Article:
They represent an important tool for corporate success by, among other things, helping companies diversify, add complementary offerings, and remain competitive through effective scaling. But having advised senior executives in transition for 20 years, I also regularly hear stories about how difficult it is to successfully merge organizations and how often mergers either fail or create less than optimal results because of missteps in the executions of how companies are integrated. However, repeatedly I hear stories from executives of different functions involved in mergers, including Human Resources leaders, that it is the softer aspects that typically undercut an effective merger. The issues coalesce around several major themes.
Typically, companies that plan for these things prior to the merger work through them more effectively. The goal of the post-merger stage is to establish a new business operation, flow and culture as quickly as possible.
Small businesses may have an advantage in that fewer employees are affected than is typically the case with larger organizations. Employee Attitudes One of the most challenging HR issues following a merger is the attitudes of the employees. Depending on the effect the merger has on their jobs, employees can become worried, disgruntled or resentful.
Some may have resentment if friends or colleagues were let go following the merger.
Others are worried about how their jobs may change. Change is a major cause of stress for most people, and job roles often change significantly. New Norms Every organization has a unique cultural makeup. The shared norms and values in a company evolve over time, are typically guided by leaders and are perpetuated by employees.
When two entities combine, they bring two distinct cultures. HR professionals must diligently work to build a new organizational culture without forcing employees to give up key values and rituals they have enjoyed.
Many newly merged companies conduct more regular employee meetings and try to organize company activities during the first few months. Compensation and Benefits Whichever organizations leadership remains in charge following the merger often influences the direction of pay and benefits in the new company.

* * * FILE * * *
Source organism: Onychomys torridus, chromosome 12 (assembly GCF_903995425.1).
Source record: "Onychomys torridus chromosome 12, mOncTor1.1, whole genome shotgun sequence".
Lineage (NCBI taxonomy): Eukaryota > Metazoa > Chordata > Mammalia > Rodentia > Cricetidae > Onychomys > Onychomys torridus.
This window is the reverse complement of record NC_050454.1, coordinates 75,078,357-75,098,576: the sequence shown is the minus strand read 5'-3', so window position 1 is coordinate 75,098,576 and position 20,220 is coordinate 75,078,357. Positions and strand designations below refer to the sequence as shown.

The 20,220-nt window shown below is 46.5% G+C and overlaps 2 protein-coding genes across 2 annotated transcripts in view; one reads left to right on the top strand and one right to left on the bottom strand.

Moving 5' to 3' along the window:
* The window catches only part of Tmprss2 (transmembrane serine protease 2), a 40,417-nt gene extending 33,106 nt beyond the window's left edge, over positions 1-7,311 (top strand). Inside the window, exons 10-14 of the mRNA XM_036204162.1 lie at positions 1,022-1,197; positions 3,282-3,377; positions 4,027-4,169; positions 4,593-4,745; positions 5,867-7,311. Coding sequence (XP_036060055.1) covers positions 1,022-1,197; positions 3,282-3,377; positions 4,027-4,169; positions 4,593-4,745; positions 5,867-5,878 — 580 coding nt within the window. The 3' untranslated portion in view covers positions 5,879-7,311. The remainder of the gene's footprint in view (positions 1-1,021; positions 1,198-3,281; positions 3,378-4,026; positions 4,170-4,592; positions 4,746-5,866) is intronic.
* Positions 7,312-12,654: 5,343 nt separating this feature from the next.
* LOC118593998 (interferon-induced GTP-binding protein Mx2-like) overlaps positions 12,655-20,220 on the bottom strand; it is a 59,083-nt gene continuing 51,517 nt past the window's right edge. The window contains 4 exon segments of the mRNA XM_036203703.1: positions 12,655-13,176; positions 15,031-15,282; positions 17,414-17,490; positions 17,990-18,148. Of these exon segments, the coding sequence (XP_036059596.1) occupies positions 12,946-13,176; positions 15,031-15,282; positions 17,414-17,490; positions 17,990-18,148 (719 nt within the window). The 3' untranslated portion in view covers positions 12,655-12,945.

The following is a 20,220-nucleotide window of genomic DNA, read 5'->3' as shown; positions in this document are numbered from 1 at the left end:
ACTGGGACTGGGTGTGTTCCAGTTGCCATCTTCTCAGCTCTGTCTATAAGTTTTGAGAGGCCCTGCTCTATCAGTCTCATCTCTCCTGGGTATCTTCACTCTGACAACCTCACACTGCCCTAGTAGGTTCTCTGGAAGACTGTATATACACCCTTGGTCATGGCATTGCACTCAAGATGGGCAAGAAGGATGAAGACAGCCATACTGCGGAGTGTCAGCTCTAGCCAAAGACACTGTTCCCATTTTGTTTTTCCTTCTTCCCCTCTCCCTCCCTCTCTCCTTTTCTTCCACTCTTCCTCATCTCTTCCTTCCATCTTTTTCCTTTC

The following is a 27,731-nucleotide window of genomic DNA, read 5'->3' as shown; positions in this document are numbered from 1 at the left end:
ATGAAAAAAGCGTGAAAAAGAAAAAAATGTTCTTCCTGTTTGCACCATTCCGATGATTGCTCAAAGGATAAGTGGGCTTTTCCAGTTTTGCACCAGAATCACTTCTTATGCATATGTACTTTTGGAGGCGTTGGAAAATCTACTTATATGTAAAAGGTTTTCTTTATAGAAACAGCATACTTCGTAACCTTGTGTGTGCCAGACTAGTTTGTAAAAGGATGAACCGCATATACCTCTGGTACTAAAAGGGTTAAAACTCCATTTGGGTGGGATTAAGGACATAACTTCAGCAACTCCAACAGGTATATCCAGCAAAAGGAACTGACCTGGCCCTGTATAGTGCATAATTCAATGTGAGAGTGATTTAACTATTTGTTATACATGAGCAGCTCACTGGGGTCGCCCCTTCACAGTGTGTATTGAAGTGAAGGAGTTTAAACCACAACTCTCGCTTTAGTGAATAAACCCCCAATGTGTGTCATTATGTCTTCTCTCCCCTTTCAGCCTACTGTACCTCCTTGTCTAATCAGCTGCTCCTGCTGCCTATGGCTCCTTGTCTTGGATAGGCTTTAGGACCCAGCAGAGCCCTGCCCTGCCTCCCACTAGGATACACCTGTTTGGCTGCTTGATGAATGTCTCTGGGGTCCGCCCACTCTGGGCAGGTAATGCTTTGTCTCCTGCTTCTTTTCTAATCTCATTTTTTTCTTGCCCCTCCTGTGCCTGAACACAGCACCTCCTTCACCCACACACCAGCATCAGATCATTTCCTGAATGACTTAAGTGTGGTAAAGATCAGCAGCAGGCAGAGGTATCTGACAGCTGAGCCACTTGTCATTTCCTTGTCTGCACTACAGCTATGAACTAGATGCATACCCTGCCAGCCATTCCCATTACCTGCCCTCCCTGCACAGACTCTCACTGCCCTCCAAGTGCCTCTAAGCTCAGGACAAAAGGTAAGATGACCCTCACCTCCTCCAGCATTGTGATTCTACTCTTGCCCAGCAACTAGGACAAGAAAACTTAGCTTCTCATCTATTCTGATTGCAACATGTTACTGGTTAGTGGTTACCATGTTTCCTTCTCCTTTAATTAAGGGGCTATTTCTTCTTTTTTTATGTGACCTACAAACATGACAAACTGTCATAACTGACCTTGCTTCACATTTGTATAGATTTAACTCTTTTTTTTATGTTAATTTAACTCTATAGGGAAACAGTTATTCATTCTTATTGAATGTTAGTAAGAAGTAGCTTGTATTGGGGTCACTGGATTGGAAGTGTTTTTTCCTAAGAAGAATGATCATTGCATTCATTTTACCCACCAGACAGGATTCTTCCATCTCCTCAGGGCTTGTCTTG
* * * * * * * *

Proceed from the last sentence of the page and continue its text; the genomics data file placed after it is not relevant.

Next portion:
Generally, if employees gain or experience consistency in pay and benefits, issues are minimized. If some employees are asked to take pay decreases or face significant benefits cuts, complaining and low morale will likely result. Team-Building Integrating employees from the merging organizations is critical to maintaining or improving production and performance quickly following the merger.
The first step is to introduce new colleagues and give them ample time and opportunity to bond. Team-building activities and scheduled department meetings strengthen rapport and enable work groups to formulate new ways of doing things. References 2 Health and Finance: He has been a college marketing professor since Kokemuller has additional professional experience in marketing, retail and small business.As a result, they almost always apply too few resources to the cultural side of the integration, often leaving it to human resources to lead.
For cultural integration to be successful, employees must view it as core to the business. More than anyone else in the organization, the HR staff should be able to take the temperature of the talent and be able to give top management feedback on what kind of talent management issues would be relevant and actionable if the merger or acquisition were to go through.
Mergers and acquisitions represent the ultimate in change for a business. Despite this, it is common knowledge that mergers and acquisitions do fail and they do not necessarily create shareholder. Four main issues related to the culture clashes are highlighted in this paper, ambiguity and communication problems within the merged entity, Many adjustment problems have been witnessed during the post-merger period Mirvis and Marks, According to Mirvis and Marks , these problems arise.
Page 2 Human capital and merger and acquisitions Disclaimer EY refers to the global organization, and may refer to one or more, of the member firms of Ernst & Young Global Limited, each of which is a separate legal entity. The impact and importance of social and formal controls and cultural fit are issues still begging for an explanation.
Key words: cultural clashes, employee resistance, merger outcome.